- Exercise-what are you going to do, how often will you do it, where, and what materials do you need (if you need to purchase any)
- Nutrition/supplements-do you have different nutritional needs than the rest of their family? What kind of diet do you need to eat, and how often will you eat? What kind of supplements does your body need, and when will you take them?
- Personal hygiene-do you have routines you want to incorporate, or add to what you already do? Face care, ladies parts, hair, etc?
- Appearance-is there anything you want to maintain, and set aside money for? Nails, hair, a morning/evening face regimen, certain makeup, clothing, etc.
- Personal admin-checking, responding to, and deleting emails, texts, voicemails
Clearly Defined Kids Routines
Last but certainly not least, you want some clearly defined kids routines.
It’s known that kids function well with routines. But aside from academic routines, what else can you put into a daily homeschool schedule? Feel free to choose from the following list:
- Independent play time-this is a time where you require them to play or do something by themselves, for a set amount of time (in our home, it’s 90 minutes). You can set rules for this time, like everyone needs to stay in their rooms, etc.
- Quiet time-another version of independent play time, except everyone is required to be quiet.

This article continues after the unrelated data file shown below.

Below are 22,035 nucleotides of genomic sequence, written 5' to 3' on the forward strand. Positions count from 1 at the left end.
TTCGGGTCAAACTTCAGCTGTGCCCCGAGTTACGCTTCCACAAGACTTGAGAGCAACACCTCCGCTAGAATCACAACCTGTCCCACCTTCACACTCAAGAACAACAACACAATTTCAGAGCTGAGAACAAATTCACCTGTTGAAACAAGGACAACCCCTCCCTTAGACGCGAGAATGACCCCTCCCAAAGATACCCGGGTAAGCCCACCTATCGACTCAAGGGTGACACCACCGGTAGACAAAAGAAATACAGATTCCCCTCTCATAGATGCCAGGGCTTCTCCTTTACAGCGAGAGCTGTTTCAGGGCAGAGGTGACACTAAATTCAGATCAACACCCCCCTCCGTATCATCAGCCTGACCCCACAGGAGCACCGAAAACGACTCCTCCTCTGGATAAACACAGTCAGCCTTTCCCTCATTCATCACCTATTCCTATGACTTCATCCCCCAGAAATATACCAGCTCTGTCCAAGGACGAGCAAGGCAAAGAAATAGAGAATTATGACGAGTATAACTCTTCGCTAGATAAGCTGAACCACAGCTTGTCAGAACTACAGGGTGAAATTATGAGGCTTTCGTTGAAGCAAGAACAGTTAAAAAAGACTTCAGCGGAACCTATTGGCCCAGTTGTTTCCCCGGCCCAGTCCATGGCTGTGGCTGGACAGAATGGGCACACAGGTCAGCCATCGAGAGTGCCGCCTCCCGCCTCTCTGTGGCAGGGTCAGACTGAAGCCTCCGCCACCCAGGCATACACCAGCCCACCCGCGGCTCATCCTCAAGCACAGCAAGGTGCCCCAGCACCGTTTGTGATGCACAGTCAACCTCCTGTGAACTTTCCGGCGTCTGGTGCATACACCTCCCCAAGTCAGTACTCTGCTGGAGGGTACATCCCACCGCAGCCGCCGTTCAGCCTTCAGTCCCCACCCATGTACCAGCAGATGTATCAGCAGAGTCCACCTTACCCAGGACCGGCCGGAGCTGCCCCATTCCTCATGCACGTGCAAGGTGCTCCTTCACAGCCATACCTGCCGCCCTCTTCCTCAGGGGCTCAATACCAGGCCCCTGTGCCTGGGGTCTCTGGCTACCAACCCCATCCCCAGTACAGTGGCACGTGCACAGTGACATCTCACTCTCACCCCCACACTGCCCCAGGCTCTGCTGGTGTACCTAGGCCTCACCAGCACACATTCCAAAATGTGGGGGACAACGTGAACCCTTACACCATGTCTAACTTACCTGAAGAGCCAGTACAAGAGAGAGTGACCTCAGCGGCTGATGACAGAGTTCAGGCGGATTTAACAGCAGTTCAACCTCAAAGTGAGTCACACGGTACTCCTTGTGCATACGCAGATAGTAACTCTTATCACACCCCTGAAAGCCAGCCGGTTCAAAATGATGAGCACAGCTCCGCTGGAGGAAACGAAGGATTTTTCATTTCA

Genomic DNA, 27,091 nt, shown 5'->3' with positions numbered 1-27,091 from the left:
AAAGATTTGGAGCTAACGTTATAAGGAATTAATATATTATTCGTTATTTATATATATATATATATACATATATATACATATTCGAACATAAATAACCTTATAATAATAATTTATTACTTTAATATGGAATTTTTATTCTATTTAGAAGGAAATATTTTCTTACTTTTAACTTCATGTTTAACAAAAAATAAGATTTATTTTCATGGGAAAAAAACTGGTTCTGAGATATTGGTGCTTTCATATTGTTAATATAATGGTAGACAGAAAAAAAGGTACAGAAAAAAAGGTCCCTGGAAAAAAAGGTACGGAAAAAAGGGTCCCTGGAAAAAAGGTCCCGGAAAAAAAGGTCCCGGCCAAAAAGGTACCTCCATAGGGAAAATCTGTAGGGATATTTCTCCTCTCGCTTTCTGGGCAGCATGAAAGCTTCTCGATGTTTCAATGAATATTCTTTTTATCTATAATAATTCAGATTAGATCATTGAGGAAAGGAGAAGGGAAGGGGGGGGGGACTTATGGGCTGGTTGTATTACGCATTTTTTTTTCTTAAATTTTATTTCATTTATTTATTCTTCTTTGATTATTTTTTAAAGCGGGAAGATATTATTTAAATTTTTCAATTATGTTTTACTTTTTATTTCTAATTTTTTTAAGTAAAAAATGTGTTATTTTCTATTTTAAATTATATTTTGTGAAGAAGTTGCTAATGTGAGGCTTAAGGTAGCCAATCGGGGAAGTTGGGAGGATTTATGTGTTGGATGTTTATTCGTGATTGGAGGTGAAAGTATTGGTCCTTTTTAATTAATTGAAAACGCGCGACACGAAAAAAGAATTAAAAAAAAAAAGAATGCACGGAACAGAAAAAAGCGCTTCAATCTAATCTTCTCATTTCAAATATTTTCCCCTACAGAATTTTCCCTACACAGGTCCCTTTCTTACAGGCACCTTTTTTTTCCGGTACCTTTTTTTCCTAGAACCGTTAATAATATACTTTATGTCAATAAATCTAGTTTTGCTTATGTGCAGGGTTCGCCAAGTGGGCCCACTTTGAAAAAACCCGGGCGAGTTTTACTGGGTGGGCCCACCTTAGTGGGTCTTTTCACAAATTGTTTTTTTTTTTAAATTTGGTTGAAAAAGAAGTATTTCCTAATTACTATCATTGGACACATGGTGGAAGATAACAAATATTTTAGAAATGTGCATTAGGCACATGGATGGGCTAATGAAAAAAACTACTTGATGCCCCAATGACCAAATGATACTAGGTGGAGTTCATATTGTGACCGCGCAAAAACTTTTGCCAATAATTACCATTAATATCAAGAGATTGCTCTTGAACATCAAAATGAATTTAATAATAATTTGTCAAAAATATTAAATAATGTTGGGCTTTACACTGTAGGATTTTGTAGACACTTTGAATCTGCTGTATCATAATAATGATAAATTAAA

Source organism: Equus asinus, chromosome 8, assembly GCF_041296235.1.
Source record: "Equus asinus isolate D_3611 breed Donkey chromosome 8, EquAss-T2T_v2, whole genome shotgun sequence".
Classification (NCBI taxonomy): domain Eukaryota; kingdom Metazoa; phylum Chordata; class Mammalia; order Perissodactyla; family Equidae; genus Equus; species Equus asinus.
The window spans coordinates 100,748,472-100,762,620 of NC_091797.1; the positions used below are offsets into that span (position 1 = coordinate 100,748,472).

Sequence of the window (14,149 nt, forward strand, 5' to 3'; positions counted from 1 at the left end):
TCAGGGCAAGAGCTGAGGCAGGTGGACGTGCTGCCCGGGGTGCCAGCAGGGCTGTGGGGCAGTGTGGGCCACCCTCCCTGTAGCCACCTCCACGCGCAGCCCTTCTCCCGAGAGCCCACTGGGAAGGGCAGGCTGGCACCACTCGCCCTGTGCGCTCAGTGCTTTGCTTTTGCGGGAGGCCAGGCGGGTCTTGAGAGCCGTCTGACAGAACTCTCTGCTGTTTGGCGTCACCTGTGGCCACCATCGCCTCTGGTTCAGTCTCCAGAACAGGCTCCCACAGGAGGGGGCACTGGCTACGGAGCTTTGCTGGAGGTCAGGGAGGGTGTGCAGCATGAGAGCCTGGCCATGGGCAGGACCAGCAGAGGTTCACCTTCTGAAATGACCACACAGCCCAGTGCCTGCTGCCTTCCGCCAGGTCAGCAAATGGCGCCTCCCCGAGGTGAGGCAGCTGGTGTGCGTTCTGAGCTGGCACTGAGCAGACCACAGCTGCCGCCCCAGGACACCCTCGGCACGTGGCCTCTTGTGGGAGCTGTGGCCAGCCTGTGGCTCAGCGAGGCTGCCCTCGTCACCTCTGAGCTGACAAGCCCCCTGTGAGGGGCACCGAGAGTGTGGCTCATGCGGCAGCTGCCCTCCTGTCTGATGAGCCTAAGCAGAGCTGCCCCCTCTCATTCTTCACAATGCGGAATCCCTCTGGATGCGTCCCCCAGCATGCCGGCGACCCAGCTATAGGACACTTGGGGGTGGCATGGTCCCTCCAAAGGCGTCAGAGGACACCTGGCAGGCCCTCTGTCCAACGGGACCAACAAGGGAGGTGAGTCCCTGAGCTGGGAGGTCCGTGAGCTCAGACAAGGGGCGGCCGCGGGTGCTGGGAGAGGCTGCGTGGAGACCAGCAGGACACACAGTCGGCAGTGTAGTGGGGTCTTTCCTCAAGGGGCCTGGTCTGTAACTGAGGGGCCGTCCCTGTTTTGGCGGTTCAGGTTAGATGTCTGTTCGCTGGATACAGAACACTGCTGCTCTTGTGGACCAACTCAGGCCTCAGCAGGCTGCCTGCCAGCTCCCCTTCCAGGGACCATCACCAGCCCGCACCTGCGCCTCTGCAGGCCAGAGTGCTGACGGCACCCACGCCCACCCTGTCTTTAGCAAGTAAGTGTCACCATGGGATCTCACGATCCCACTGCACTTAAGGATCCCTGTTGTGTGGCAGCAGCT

- Skills time-typing, sign language, piano, singing, calligraphy, crocheting, cooking/baking-the list is really endless for the amount of skills your kids can build, especially with YouTube tutorials galore!
- Outdoor play time (weather permitting)
- Sibling play time-just what it sounds like. Encourage your older kids to do some research on a few games they can play with the littles!
- Chores time-I have some fabulous printables for boys and girls in my shop!
You can shift these routines around every week, every season, or keep them the same-but if you’ll teach your kids to follow a daily schedule that includes some of these things and is consistent, you’ll find your daily at-home routine to flow smoothly and allow you to accomplish what you need to.
I also want to throw in that if you will include your children in family work (keeping the home, caring for others) and give them individual jobs (if they’re older)/let them work alongside of you (if they’re younger), there will be less sibling squabbling in general.
Well, there you have it! Creating these routines is a key time management strategy for any homeschooling mom. Comment below and let me know what you do!